Using an FQDN for my openfire server

I am a newbie to Web Server, talk about XMPP. I am learning this new concept using my personal laptop. I followed some tutorials online and copletely setup everything. I even tested using Spark and manual coding with Netbeans and Smack Library. Yesterday, I wanted to make my web server available on the internet, so I started looking for help. I found this SSL Guide from OpenFire documenation. de.html . I started with the Guide and followed everything completely. I have also created an FQDN from This was the domain I chose . When I visit the link, the browser says, the site is not trusted, since it has a self signed certificate. I ignore it, and advance, I find a login page. What is my Username and Password?

I messed up my keystore, so I wanted to start everything again. I un-installed OpenFire, deleetd the openFire database. Now, I would like to know how I can integrate my Domain Address (FQDN) as I set up this new one.

Thank you.

Actually this is not the Openfire login you are seeing there. It has an icon and looks like Fortinet Fortigate login page (we use that at work, so it looks familiar). Maybe you should login with your No-IP account there. Openfire’s admin console should be on 9090 or 9091 ports. But these ports are not available on your server.

Hi wroot,

Thanks for your reply. To be frank, I am using College Wifi. . I am in College and I live in College Hostel. We do have some sites which are blocked or filtered by Fortiguard Fortinet.

I have tried with no-ip username and password, I have tried with laptop username and password, email and password. Still I get authentication failure.

But if it is being filtered on my network, then it shouldn’t be a problem for you also.@wroot

No I don’t really expect this to be my openfire login. I was logging in at http://clinton-pc:9090/setup/index.jsp . Which means my host address was clinton-pc. But I saw a forum where they said to make your server available online, you need an FQDN. That is when this all happened. I was using my Admin Console peacefully until then.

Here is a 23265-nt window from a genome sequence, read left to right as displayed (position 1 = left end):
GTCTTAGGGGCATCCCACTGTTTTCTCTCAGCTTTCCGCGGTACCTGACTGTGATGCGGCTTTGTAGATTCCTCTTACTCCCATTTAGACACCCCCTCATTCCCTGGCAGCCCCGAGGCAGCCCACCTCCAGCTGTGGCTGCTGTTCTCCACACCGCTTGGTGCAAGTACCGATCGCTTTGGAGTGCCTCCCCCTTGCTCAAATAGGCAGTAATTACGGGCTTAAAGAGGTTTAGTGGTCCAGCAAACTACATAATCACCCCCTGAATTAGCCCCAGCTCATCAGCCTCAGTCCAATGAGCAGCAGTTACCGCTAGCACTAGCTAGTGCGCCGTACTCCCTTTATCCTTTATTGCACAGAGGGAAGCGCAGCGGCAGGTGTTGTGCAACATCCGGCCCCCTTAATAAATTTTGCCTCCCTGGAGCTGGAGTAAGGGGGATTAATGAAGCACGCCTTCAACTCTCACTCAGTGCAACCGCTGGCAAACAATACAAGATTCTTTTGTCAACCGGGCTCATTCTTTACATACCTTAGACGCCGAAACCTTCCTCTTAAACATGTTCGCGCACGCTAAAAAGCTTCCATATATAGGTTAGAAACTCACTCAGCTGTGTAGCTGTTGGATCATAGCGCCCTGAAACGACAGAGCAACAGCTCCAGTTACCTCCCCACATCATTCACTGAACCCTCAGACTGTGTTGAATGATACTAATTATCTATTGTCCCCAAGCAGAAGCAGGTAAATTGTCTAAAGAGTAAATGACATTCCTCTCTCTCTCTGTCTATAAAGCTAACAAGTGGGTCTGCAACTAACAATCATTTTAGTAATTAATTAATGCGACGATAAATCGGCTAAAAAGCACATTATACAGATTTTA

Well, if Fortigate is blocking the access from outside to your pc running Openfire, then nothing can be done here. You need to open 9091 and 5222 ports on that router/firewall and forward them to your pc’s IP address.

Hi wroot,

Sorry for making this chat long and uninterested.

Will this issue be solved should I own my own router and configured it properly?

Also, the second part of my question was, how would I integrate my FQDN (if it was working) into my OpenFire installation?

Will this issue be solved should I own my own router and configured it properly?

Not if your connection would still be through your college’s network,which is blocking outside connections. Port opening and forwarding should be done by Fortigate administrators.

Also, the second part of my question was, how would I integrate my FQDN (if it was working) into my OpenFire installation?

You can try changing xmpp.domain system property to , but it might not work correctly. So it is probably better to rerun the setup and then set this as your server/domain name or start from the scratch with a new installation.

Just this last question .

So I don’t really need to touch my keystore and truststore files as this guide de.html says? If it doesn’t apply to my case, then what is SSL and LDAP as used by OpenFire in their documentation and how will they be applicable to me?

So I would use my FQDN in this stage of my setup right? Openfire-Setup-Server-Settings-200x109.png

Consider this as you the teacher, me the student. Thanks for your patience.

I haven’t used that guide. I’m using self-signed certificates which are generated and applied in Openfire’s web based console (Admin Console).

SSL is the secured (encrypted) connection. It is safer to use SSL than just a plain connection. You can use the self-signed certificate which Openfire produces or import one issued for you by some authority. LDAP is the lightweight directory access protocol, it is used to integrate Openfire with LDAP (Microsoft AD or other) to pull the users from.

Yes. You would put you FQDN in to Domain field.

Hi wroot,

I have gotten access to a router. I logged in and tried portforwarding, following some guideline with my “public ip”. This was giving me an error that :

Error code: 26106
The IP address is not in the same subnet with LAN IP address.

Since this error, I chose a static ip for myself on the network and used that ip address instead of my public ip address. It began to work correctly. But the problem now is, I can only communicate with server if I am using the same network (Wifi in this case) and not otherwise. Do you have any suggestions for me? @wroot

Thank you.

I haven’t done actual port forwarding on a router, so can’t tell how exactly this should work. Also, different routers probably do this differently. Maybe you should ask ones who administrate your network how to do it properly. In theory, you define a port in router’s configuration and tie a local LAN address to it. So when a connection from the Internet hits your public IP with a port number (you defined before), your router forwards such connection to the selected local IP address, which is listening on that port. In this case that would be 5222 TCP port. Standard port on which XMPP servers listen for client connections.